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Samantha Cameron talks of Brexit challenges for fashion brand Cefinn

Lauretta Roberts
28 January 2021

Samantha Cameron, founder of premium fashion brand Cefinn and wife of former Prime Minister David Cameron, has talked of the challenges her business has faced since the new Brexit deal came into force on 1 January.

Appearing on BBC Radio 4's Women's Hour, Cameron said her brand had faced difficulties getting products through ports and said she would urge the Government to speak to businesses, in particular small businesses, about the challenges they are currently facing.

David Cameron proposed offering the UK electorate a referendum on the country's membership of the EU as part of his election pitch in 2013. Despite his government backing remain, the referendum was lost in 2016 and he stood down immediately.

Current Prime Minister Boris Johnson promised he had a deal that would result in "frictionless" trade between the EU and UK after the Brexit transition period ended on 31 December 2020. Negotiations went to the wire and when the trade agreement was announced just before Christmas, businesses were hugely relieved.

However, when the detail of the deal became clear, the fashion industry was hit with huge challenges centring around VAT status and the new "rule of origin" that meant only goods that were majority made in the UK and EU could travel freely. In fashion, a vast number goods are either made outside of the EU or from fabric sourced from outside of the EU meaning they incur tariffs.

Since 1 January many shipments have been held at ports and customers, both at wholesale and e-commerce level, have been hit with unexpected customs and import fees and additional VAT charges.

Some major brands are getting around the issue by using "bonded warehouses" or establishing warehouses in the EU, and indeed Government officials have been advising businesses to do so, but this solution is not a practical or affordable one for smaller brands.  Some retail brands have even threatened to dump goods stuck in limbo and have them burned as it would be more cost effective than attempting to get them into the country and back out again into the EU.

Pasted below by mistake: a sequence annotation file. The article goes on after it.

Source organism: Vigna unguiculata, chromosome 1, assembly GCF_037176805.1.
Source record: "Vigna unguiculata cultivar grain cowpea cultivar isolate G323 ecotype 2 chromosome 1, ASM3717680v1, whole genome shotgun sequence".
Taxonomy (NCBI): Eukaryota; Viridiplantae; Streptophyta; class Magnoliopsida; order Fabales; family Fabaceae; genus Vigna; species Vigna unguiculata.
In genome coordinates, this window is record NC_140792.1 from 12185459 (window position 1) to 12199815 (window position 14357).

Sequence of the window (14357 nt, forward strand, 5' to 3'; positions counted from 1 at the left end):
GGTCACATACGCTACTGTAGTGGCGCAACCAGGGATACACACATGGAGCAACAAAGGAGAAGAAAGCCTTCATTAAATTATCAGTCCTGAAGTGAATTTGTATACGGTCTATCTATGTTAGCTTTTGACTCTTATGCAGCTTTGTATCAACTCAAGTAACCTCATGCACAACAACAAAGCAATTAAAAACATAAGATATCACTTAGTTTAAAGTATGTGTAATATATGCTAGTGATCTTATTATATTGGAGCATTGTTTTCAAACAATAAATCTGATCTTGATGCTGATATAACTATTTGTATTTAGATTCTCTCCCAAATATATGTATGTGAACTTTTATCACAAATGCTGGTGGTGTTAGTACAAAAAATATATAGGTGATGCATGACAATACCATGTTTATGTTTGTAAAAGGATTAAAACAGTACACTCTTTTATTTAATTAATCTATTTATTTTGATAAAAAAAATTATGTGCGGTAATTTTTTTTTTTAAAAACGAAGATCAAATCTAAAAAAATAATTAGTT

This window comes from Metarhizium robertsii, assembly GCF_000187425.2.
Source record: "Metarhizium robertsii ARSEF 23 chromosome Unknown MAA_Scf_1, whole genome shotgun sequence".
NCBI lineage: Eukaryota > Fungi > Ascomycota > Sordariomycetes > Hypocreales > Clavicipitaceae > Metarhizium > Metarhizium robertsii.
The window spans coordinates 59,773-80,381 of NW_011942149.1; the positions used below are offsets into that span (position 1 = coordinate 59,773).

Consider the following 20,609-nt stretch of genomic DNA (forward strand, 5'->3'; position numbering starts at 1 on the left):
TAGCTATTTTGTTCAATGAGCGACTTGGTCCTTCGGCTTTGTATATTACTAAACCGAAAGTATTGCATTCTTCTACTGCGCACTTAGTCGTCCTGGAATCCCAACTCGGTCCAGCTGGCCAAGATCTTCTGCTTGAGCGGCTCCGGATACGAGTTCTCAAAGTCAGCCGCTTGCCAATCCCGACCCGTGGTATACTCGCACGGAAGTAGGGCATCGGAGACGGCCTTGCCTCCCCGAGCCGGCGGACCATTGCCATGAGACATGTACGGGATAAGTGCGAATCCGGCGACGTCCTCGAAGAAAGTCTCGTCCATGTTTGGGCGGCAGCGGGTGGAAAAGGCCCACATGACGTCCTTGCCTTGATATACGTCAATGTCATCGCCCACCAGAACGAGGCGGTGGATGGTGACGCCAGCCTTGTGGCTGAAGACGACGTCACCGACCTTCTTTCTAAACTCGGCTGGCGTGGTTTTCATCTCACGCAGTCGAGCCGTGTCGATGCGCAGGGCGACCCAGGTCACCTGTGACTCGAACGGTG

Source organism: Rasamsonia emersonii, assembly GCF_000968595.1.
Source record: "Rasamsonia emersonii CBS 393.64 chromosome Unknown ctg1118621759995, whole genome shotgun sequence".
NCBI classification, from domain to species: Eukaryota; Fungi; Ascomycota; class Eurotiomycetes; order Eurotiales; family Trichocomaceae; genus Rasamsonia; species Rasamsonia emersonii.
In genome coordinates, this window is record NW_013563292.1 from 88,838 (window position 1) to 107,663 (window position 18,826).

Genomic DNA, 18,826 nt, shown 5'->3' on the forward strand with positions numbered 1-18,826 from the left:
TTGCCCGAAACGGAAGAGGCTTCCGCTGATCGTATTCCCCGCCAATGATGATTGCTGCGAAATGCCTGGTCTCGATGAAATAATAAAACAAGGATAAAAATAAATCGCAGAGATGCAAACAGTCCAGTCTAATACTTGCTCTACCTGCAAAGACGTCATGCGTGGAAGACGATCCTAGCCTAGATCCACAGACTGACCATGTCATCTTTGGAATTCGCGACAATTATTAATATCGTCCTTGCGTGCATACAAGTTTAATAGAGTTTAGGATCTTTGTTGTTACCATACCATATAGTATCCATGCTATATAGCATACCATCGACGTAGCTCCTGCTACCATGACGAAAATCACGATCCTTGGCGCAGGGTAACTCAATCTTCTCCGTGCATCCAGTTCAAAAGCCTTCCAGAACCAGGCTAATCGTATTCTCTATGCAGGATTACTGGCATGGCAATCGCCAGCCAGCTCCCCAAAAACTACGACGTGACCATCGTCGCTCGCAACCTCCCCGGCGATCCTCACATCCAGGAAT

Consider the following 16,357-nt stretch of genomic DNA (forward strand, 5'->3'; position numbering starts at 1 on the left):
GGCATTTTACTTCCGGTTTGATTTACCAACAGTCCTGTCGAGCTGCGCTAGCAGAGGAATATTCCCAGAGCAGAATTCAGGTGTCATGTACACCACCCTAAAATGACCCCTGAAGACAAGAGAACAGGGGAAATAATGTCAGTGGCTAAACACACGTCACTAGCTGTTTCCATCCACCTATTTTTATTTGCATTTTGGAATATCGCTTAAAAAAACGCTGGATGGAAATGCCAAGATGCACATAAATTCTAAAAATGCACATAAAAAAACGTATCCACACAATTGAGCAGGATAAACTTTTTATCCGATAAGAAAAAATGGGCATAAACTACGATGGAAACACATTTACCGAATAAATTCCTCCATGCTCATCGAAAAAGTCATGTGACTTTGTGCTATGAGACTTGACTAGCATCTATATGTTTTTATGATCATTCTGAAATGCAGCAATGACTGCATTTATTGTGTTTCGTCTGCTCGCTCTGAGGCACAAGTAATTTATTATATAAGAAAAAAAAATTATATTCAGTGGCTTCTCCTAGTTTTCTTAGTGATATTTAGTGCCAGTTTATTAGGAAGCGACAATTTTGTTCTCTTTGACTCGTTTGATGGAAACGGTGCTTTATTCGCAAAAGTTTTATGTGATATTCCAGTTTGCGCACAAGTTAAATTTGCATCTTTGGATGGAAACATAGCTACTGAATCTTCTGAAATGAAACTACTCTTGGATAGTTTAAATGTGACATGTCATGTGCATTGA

Cameron told Women's Hour host Emma Barnett: “Getting into the ports has been challenging. We’ve had to air freight more than we’d like to into the UK, and although there have been no issues trading with the US or outside of the EU, definitely until they sort out what I hope are some of the teething issues […] it’s challenging and difficult.”

Asked what she would say to Boris Johnson, Cameron replied: "I think [the Government] need to talk to all of the businesses out there who are in a similar position to me, of which there are lots. And it is the smaller businesses because we can't afford to have warehouses in Europe and that sort of thing.

"I'm sure there are ways of sorting it out but it does need to be looked at because otherwise we can grow our business in Europe," she said. has spoken to a number of fashion brands who have experienced similar issues and they fear matters will get worse not better as the UK is currently in the midst of a "grace period" that runs until the end of March.

“Brexit is proving to be every bit the nightmare we thought it would be. Various new documents are now needed. The main one is the Country of Origin, or COO. The ‘deal’ isn’t really tariff free. For it to be ‘free’ the goods you import or export need to be predominantly made in UK or EU. Currently, EU are accepting self-certified COO’s but that’s because we are in the ‘grace period’ until the end of March. Thereafter it’s likely they will insist on proof of origin. So, more paperwork. We are being charged more by our shippers too," said Simon Carter founder of the eponymous fashion brand.

Read more on how brands are coping with the new deal with the EU in our exclusive feature: Brexit, borders and bureaucracy: how British fashion brands are coping.

We have also quizzed logistics experts on what exactly the changes are what brands now need to have in place in order to trade smoothly with the EU. Read more here. 

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